As an example, Letendre pointed to a key design flaw of traditional transit buses that Letenda easily fixed: defogging the windshield by directly heating the windshield rather than using hot air.

“If you blow warm air, when the doors open, you lose all that air — all that energy. So, you need to spend more money and use more energy to keep doing same thing,” says Letendre.

With these types adjustments identified and the design of Electrip now finalized, Letenda wants to begin production in Quebec by 2023, with the plan to build up capacity to produce 300 buses per year by 2025.

The journey to build Electrip

Letendre first had his idea for Letenda while working as an engineer at Bombardier Aerospace in 2013. He always had a passion for the transportation industry, he says, and a dream to one day start his own company.

After quitting his job in early 2017, Letendre started focusing full-time on designing his idea of what an electric bus should be and looking for collaborators to provide the resources and help to develop the concept of a zero-emission vehicle.

“We started with the electric, nine-metre bus because, strategically it’s a growing market that is not well addressed by the major bus manufacturers in North America,” Letendre explains.

At first, it was a challenge to find funding sources. But the company got lucky during the early stages of research and development when it was able to secure a vital partnership with mining giant Rio Tinto. The mining company was able to supply Letenda with industry contacts and aluminum from its refinery and smelters in the Saguenay–Lac-Saint-Jean region of Quebec.

“Rio Tinto is proud to have supported Letenda from the very beginning in the development of a new generation of zero-emission aluminum city buses that will help reduce the environmental footprint of public transit in Quebec,” says Sébastien Ross, executive director of Atlantic operations for Rio Tinto Aluminium in a press statement.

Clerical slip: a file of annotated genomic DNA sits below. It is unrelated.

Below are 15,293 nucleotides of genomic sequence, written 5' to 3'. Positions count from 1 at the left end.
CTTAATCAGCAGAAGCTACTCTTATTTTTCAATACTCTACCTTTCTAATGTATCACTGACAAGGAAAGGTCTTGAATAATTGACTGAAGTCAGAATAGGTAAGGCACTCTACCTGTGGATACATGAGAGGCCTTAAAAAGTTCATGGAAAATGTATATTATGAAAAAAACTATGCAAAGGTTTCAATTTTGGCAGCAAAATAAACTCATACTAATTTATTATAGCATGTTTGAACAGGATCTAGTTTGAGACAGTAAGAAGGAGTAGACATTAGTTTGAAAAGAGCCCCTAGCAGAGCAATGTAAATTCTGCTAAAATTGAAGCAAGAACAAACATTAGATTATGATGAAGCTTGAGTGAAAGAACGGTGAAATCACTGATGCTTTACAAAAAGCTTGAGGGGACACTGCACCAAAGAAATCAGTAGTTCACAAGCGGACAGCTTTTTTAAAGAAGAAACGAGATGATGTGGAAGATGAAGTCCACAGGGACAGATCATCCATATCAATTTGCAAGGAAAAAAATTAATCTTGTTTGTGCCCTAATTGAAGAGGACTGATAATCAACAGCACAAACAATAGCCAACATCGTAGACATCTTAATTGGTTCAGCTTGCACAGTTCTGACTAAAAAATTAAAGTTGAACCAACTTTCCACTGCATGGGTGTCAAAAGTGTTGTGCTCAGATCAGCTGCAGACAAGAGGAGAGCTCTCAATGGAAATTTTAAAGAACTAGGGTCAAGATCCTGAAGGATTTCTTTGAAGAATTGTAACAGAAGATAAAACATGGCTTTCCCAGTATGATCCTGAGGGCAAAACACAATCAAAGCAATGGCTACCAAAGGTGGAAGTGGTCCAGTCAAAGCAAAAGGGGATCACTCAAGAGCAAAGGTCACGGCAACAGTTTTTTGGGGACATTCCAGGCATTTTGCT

After that several other Quebec-based partners came on board, including Constructions Proco, Simplex Tool Rental, Promotion Saguenay, La Société de la Vallée de L’aluminium, Développement économique Longueuil, ACET Banque Nationale, and Hydro-Québec.

Another key relationship was struck last fall, when Cummins signed on to provide Letenda with its electrified powertrain, which includes powertrain controls, 222 kWh battery packs, a propulsion motor, power electronics, charging controls and connectivity systems.

“Having Cummins as a key partner was very good for us in terms of the customer-aspect [because] they are a known company that already has a very good maintenance and aftermarket network in North America,” says Letendre.

Letenda, in addition, was able to secure funding support from private investors, the National Research Council of Canada, and $1 million from the Ministry of Economy and Innovation of Quebec.

Looking ahead

Letenda had just completed the design for the first prototype of Electrip when the pandemic hit.

Working remotely and dealing with supply chain issues was a challenge, says Letendre, but two years later, the team has doubled in size and employees are starting to make their way back to the Longueuil offices.

Looking to the future, the company is clear about wanting to enter into larger-scale sales and production phases in Quebec, but says it is “still working” on the details for when orders can begin and on the pricing of Electrip.

“Our vision is to one day be a global player in the passenger transportation industry. So we are starting in Canada and in the U.S. We want to take that market and then we’ll evaluate other possibilities for other markets in Europe and elsewhere,” says Letendre.